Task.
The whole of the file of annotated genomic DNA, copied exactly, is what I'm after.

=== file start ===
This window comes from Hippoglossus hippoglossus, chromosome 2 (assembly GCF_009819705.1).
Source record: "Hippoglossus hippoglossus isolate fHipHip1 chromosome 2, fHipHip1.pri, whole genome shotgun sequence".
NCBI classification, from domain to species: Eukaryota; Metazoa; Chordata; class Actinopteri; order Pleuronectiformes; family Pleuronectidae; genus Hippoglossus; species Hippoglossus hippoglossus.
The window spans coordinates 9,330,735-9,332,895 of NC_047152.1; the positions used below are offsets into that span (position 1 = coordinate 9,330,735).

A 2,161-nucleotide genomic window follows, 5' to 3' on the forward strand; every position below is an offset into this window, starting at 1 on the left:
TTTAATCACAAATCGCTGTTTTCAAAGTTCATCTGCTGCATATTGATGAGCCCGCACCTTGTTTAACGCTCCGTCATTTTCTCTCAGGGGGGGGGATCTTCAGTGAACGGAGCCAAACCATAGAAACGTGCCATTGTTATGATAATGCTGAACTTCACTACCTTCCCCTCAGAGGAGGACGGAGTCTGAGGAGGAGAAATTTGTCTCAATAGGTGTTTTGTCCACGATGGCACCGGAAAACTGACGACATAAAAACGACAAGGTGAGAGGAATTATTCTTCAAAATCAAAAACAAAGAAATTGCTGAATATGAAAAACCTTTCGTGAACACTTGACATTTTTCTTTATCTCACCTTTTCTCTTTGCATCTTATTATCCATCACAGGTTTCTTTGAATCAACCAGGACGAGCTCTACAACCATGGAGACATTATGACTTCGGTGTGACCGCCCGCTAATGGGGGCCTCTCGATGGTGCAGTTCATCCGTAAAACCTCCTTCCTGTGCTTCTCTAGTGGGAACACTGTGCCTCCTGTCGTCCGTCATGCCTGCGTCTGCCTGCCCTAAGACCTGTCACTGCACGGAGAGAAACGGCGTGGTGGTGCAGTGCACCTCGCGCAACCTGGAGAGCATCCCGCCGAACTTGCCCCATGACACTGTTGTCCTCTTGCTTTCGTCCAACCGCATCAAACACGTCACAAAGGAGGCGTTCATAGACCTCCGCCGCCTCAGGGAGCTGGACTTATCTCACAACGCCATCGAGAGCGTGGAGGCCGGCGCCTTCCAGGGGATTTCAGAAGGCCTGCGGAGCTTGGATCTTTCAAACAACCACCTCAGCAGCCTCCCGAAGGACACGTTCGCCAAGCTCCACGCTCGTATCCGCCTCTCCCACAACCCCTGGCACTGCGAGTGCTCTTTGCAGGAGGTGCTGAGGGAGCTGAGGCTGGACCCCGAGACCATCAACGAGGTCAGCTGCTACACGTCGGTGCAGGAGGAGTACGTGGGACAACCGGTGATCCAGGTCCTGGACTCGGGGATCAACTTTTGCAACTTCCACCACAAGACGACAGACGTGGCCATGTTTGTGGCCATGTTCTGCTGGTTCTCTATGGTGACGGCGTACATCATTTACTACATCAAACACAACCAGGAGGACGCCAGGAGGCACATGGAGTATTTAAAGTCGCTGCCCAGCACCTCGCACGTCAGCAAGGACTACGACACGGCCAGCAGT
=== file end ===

This window comes from Hippoglossus hippoglossus, chromosome 2 (assembly GCF_009819705.1).
Source record: "Hippoglossus hippoglossus isolate fHipHip1 chromosome 2, fHipHip1.pri, whole genome shotgun sequence".
NCBI classification, from domain to species: Eukaryota; Metazoa; Chordata; class Actinopteri; order Pleuronectiformes; family Pleuronectidae; genus Hippoglossus; species Hippoglossus hippoglossus.
The window spans coordinates 9,330,735-9,332,895 of NC_047152.1; the positions used below are offsets into that span (position 1 = coordinate 9,330,735).

A 2,161-nucleotide genomic window follows, 5' to 3' on the forward strand; every position below is an offset into this window, starting at 1 on the left:
TTTAATCACAAATCGCTGTTTTCAAAGTTCATCTGCTGCATATTGATGAGCCCGCACCTTGTTTAACGCTCCGTCATTTTCTCTCAGGGGGGGGGATCTTCAGTGAACGGAGCCAAACCATAGAAACGTGCCATTGTTATGATAATGCTGAACTTCACTACCTTCCCCTCAGAGGAGGACGGAGTCTGAGGAGGAGAAATTTGTCTCAATAGGTGTTTTGTCCACGATGGCACCGGAAAACTGACGACATAAAAACGACAAGGTGAGAGGAATTATTCTTCAAAATCAAAAACAAAGAAATTGCTGAATATGAAAAACCTTTCGTGAACACTTGACATTTTTCTTTATCTCACCTTTTCTCTTTGCATCTTATTATCCATCACAGGTTTCTTTGAATCAACCAGGACGAGCTCTACAACCATGGAGACATTATGACTTCGGTGTGACCGCCCGCTAATGGGGGCCTCTCGATGGTGCAGTTCATCCGTAAAACCTCCTTCCTGTGCTTCTCTAGTGGGAACACTGTGCCTCCTGTCGTCCGTCATGCCTGCGTCTGCCTGCCCTAAGACCTGTCACTGCACGGAGAGAAACGGCGTGGTGGTGCAGTGCACCTCGCGCAACCTGGAGAGCATCCCGCCGAACTTGCCCCATGACACTGTTGTCCTCTTGCTTTCGTCCAACCGCATCAAACACGTCACAAAGGAGGCGTTCATAGACCTCCGCCGCCTCAGGGAGCTGGACTTATCTCACAACGCCATCGAGAGCGTGGAGGCCGGCGCCTTCCAGGGGATTTCAGAAGGCCTGCGGAGCTTGGATCTTTCAAACAACCACCTCAGCAGCCTCCCGAAGGACACGTTCGCCAAGCTCCACGCTCGTATCCGCCTCTCCCACAACCCCTGGCACTGCGAGTGCTCTTTGCAGGAGGTGCTGAGGGAGCTGAGGCTGGACCCCGAGACCATCAACGAGGTCAGCTGCTACACGTCGGTGCAGGAGGAGTACGTGGGACAACCGGTGATCCAGGTCCTGGACTCGGGGATCAACTTTTGCAACTTCCACCACAAGACGACAGACGTGGCCATGTTTGTGGCCATGTTCTGCTGGTTCTCTATGGTGACGGCGTACATCATTTACTACATCAAACACAACCAGGAGGACGCCAGGAGGCACATGGAGTATTTAAAGTCGCTGCCCAGCACCTCGCACGTCAGCAAGGACTACGACACGGCCAGCAGT